Second, not only have securitization policies been launched, but also measures of desecuritization have been taken, i.e. attempts that aimed at reversing securitization and moving migration issues back to regular politics (cf. Taureck 2006). Most prominent is German chancellor Angela Merkel’s dictum “We can do this” (Wir schaffen das). Yet, there is quite some evidence that — high praise for Merkel’s motto from different camps on a global scale notwithstanding — a huge gap between illocution and perlocution of Merkel’s speech act occurred on both the domestic German and the European level. Merkel’s speech act backfired insofar as it was grist to the mill of those who attempted to securitize the influx of migrants and felt left in the lurch or pretended to do so.

Third, there were more radical versions of desecuritization which pointed out the opportunities (rather than the challenges, as Merkel also did in her statement) presented by immigration to Europe, such as the option of juvenilizing the aging European societies. Moreover, motivated by humanitarian and/or political concerns, numerous non-governmental organizations have been active, for example, in protecting refugees in the Mediterranean and demanding the renunciation of the increasingly rigid border control system of the EU. Yet, as will be shown in more detail in the following section, actors aiming at securitizing the recent influx of refugees from the Middle East have been prevalent.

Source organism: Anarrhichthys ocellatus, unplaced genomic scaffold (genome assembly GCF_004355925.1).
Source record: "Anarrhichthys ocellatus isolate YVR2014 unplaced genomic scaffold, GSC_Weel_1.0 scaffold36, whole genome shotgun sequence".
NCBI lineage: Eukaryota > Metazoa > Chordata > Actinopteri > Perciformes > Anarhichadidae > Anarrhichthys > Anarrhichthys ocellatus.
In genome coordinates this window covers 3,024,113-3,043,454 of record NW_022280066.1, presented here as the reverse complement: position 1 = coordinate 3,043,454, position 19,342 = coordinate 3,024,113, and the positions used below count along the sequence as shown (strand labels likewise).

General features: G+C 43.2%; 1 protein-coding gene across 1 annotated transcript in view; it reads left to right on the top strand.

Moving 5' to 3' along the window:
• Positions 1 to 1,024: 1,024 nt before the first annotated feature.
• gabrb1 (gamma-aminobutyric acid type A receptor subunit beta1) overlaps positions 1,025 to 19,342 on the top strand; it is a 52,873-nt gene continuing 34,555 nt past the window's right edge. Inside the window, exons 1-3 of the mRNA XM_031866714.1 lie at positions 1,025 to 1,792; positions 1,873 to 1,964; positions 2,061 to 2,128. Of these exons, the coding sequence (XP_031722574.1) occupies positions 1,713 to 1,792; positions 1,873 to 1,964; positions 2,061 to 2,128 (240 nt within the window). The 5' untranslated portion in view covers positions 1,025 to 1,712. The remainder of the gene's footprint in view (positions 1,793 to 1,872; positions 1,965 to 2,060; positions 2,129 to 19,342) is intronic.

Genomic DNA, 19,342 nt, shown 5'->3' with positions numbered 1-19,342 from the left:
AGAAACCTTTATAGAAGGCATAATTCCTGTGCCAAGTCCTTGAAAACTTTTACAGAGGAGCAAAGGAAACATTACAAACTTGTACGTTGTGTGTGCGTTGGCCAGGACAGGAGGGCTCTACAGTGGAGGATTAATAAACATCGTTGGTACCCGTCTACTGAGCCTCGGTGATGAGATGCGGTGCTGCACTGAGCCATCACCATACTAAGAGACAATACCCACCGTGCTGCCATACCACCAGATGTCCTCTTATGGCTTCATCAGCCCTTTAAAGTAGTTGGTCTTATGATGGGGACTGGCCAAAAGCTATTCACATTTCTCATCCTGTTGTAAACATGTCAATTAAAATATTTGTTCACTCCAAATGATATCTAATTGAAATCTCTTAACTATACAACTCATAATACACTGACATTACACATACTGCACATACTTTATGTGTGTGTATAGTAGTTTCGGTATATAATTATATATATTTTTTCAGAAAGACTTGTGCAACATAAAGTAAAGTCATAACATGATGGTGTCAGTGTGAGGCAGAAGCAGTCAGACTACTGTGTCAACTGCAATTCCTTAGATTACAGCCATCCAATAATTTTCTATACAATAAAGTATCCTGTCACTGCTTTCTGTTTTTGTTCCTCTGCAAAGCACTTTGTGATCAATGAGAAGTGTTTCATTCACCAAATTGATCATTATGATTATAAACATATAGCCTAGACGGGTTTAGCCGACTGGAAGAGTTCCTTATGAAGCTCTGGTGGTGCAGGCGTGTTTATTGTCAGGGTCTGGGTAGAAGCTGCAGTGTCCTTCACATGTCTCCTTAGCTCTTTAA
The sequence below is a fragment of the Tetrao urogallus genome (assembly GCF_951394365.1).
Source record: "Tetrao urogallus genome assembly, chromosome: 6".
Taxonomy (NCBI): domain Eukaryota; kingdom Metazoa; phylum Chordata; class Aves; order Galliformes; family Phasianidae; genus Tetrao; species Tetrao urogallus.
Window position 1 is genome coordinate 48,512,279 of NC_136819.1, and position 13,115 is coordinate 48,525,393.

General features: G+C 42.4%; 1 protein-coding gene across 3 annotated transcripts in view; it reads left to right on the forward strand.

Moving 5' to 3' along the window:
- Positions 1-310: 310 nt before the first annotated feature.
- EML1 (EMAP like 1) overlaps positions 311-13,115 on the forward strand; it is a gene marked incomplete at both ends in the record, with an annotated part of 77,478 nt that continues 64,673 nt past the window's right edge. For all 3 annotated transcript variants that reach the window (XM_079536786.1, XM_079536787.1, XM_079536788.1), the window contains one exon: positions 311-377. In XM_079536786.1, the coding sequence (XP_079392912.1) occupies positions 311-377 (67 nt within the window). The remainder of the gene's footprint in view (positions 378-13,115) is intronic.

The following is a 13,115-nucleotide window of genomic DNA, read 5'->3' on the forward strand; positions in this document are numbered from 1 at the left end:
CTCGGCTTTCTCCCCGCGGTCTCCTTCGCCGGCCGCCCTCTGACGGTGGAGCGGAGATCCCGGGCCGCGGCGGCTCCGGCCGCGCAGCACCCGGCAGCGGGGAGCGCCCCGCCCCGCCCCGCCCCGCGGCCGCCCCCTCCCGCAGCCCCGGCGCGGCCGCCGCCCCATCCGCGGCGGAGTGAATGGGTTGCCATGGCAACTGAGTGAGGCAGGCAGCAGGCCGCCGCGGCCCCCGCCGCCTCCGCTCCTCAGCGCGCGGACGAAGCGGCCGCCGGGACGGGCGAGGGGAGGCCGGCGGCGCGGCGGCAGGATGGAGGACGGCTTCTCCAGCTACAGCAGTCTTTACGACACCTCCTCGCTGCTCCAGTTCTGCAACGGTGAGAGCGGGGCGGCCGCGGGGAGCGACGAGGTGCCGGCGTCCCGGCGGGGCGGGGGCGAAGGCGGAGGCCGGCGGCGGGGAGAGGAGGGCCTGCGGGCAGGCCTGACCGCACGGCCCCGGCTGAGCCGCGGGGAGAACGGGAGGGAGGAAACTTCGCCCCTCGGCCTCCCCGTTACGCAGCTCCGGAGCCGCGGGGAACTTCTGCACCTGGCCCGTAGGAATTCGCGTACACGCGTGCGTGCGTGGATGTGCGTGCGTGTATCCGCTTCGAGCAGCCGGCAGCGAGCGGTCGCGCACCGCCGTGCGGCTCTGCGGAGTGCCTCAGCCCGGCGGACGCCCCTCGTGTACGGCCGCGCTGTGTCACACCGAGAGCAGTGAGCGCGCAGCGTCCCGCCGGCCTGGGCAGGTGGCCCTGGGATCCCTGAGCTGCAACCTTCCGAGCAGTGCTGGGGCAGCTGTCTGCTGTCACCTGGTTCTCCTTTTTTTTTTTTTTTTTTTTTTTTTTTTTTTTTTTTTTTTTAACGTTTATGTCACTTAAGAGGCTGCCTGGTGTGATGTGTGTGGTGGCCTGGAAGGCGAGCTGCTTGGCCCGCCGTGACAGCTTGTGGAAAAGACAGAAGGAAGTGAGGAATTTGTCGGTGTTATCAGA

The Securitization Discourse on Middle Eastern Refugees to Europe

The following analysis of the securitization debate on recent immigration to Europe is confined to verbal interventions of European top-ranking politicians and leading activists, because they have the potential and capability to succeed in securitization. The discourse on the refugee influx from the Middle East to Europe has indeed been shaped by securitization to a rather high degree. One of the reasons why securitization has set the agenda is that this kind of discourse has not just been fueled by the xenophobic (and racist) attitudes of populist (and right-wing) political parties and movements. In fact, securitizing lines of argument are widespread in the entire spectrum of political camps and ideologies in Europe and span political groupings of conservatives, social democrats, and the left and liberals, including feminists. This is shown in three prominent lines of argument in the securitizing discourse on immigration: the link between migration and terrorism, the allegation that immigrants drain a nation’s resources, and the claim that immigration threatens a society’s cultural achievements.

Linking Migration to Terrorism